quotes tagged with 'honest'

Trickery and treachery are the practices of fools that have not the wits enough to be honest.

Author: Benjamin Franklin, Source: unknownSaved by jarvie in honesty manipulation honest fools trickery treachery 7 years ago[save this] [permalink]

If it is not right, do not do it.  If it is not true, do not say it.

Author: Marcus Aurelius, Source: UnknownSaved by ImaWriterIII in truth integrity right honest marcusaurelius 9 years ago[save this] [permalink]

We have to offer up scary scenarios, make simplified dramatic statements, and make little mention of any doubts we may have. Each of us has to decide what the right balance is between being effective and being honest.

Author: Stephen Schneider, Source: environmental activist, in Discover, Oct. '89Saved by ImaWriterIII in truth doubt balance effective honest scary dishonest distort stephenschneider 9 years ago[save this] [permalink]
Our goal should be to engage in self-evaluation and reflection that is in the middle of this continuum: Critical but Healthy Self-Evaluation. When we engage in critical but healthy self-evaluation we can be honest with ourselves. We can clearly see our strengths and our weaknesses. We know what we can do to improve our weaknesses. We recognize that through the atoning sacrifice of our Savior we do not have to be perfect today, and we can know what things we must do to strengthen ourselves.

I have found that three times in particular provide perfect settings for deep, personal self-evaluation and reflection: during daily, personal scripture study; while partaking of the sacrament each week in sacrament meeting; and when we are in the temple.
Author: NEIL J. ANDERSON, Source: http://speeches.byu.edu/reader/reader.php?id=11907&x=64&y=2Saved by mlsscaress in self temple knowledge reflection goal sacrament atonement scripturestudy recognize critical healthy clear honest selfevaluation strengths weaknesses setting where 12 years ago[save this] [permalink]
RELATIONSHIP COROLLARIES

1. Can I be my own self in this relationship?
2. Am I emotionally honest in expressing my affection?
3. Are we friends first? Romance always follows, it never precedes friendship in a proper relationship.
4. Are we entitled to the presence of the Holy Spirit in our relationship?
5. Am I dating someone I already know I would never marry?
6. Am I the person I know I am when in their presence?
7. Does being with them make me feel ennobled, that I can be better than I am?
8. Am I being real in this relationship?
9. Does this relationship allow me to express my needs and concerns in my own way?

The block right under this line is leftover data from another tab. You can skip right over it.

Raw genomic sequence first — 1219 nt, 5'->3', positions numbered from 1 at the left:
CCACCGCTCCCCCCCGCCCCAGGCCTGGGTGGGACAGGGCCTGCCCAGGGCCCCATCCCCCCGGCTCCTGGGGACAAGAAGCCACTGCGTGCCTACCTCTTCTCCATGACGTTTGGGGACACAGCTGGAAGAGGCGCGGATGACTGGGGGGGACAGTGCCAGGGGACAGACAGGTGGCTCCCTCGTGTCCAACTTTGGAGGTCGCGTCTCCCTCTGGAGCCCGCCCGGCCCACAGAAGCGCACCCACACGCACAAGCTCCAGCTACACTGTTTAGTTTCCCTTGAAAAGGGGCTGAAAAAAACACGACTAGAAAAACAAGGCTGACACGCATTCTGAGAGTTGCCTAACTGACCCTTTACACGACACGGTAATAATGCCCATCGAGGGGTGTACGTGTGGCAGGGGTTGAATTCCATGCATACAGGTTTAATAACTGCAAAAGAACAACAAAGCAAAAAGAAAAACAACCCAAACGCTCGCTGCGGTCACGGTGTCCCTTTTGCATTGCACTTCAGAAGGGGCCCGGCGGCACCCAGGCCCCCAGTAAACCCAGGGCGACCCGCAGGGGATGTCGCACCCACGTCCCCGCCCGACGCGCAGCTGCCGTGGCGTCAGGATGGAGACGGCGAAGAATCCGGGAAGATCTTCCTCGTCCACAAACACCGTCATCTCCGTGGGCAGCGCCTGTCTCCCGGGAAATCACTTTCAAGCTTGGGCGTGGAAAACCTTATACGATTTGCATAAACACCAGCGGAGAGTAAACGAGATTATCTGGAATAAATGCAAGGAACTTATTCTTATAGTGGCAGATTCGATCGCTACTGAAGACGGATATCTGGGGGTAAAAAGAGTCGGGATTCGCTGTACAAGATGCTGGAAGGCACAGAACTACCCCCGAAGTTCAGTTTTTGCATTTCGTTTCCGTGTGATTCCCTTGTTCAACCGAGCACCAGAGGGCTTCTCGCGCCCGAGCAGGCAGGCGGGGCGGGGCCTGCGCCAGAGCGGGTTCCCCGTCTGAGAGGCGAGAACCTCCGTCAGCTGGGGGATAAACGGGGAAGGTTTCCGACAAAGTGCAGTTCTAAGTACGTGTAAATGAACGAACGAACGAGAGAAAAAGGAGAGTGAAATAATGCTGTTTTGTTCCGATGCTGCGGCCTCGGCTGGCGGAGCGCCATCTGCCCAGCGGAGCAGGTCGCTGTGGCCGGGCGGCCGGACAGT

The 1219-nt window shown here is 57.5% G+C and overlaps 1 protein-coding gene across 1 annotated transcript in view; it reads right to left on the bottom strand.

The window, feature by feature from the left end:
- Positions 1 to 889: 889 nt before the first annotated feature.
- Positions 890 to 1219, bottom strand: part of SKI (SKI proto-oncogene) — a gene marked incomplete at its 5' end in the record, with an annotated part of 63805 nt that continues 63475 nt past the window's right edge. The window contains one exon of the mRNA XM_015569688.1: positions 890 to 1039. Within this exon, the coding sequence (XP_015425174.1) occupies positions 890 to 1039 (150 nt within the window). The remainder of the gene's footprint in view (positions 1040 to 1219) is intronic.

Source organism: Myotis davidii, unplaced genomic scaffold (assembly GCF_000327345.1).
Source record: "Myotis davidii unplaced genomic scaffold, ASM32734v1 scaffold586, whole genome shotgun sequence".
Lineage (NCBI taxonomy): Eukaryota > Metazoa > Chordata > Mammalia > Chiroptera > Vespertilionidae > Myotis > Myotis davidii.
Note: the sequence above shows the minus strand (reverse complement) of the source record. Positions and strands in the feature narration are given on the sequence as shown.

10. Is this relationship built on respect?

CONCLUSION: Selecting an eternal companion is the freest decision we will ever make in mortality. It therefore requires the most effort in making the determination that we will then counsel with the Lord about. We need to bend every effort to learn if our potential companion is what and who we want eternally. Then, and only then, can you expect confirmation from the Lord concerning your decision.
Author: Gerald R. Haddock, Source: BUILDING ETERNAL RELATIONSHIPS . BYU 3rd Ward, 15 March 1998 Saved by mlsscaress in love counsel effort respect marriage holyghost decision dating romance real true honest frienship enobled 12 years ago[save this] [permalink]
It troubled me that the question kept returning. I have come to believe this happened because, like a lot of other people of my generation, I had got it wrong. Yes, it takes a lifetime, or longer, to achieve simplicity. But I was not making much progress at all. The problem did not lie in my objectives. My objectives were lofty--never stooping to dishonesty, not compromising my principles, standing forward to defend the right and make corrections when things didn't go as they should. The problem was that pursuing these objectives was a project too much in behalf of myself. I could not see it then, but in a very subtle way my quest continued the very preoccupation with myself I was trying to overcome. And it twisted my goal of being true into the goal of being true to me, and being true to me, for my sake, often came before the interests and needs of others. Perhaps my way of pursuing my quest was like that of the prodigal son's elder brother, outwardly ever faithful in his duty but inwardly resentful when his brother received the public honor he thought should be his. My way showed itself as I responded in a hurried manner to a student's question in the hall--because, after all, I had important things to do; and in a conversation with a colleague, thinking of what I would say next instead of listening appreciatively; and in becoming inwardly indignant about a brother's false doctrine in priesthood meeting. No matter how rigorous, a quest to be true when undertaken on one's own behalf can never put to silence the disquieting voice that says, "You're not honest, simple, solid, and true. You're still in it for yourself. It's your own agenda that you care most about." Stubbornly setting out to be true cannot be glorious if I do not lift my focus higher than myself.
Author: C. TERRY WARNER, Source: Honest, Simple, Solid, True. devotional address 16 January 199...Saved by mlsscaress in self selfish service correction simplicity principles simple manner true honest solid objectives 12 years ago[save this] [permalink]
When men, women, and children are honest with God and pay their tithes and offerings, the Lord gives them wisdom whereby they can do as much or more with the remainder than they could if they had not been honest with the Lord. Many times they are blessed and prospered in various ways—spiritually, physically, and mentally, as well as materially.
Author: Elder Franklin D. Richards, Source: “The Law of Abundance,” Ensign, Jun 1971, 45: http://www.lds....Saved by mlsscaress in money tithing management wisdom offering honest prosper 12 years ago[save this] [permalink]

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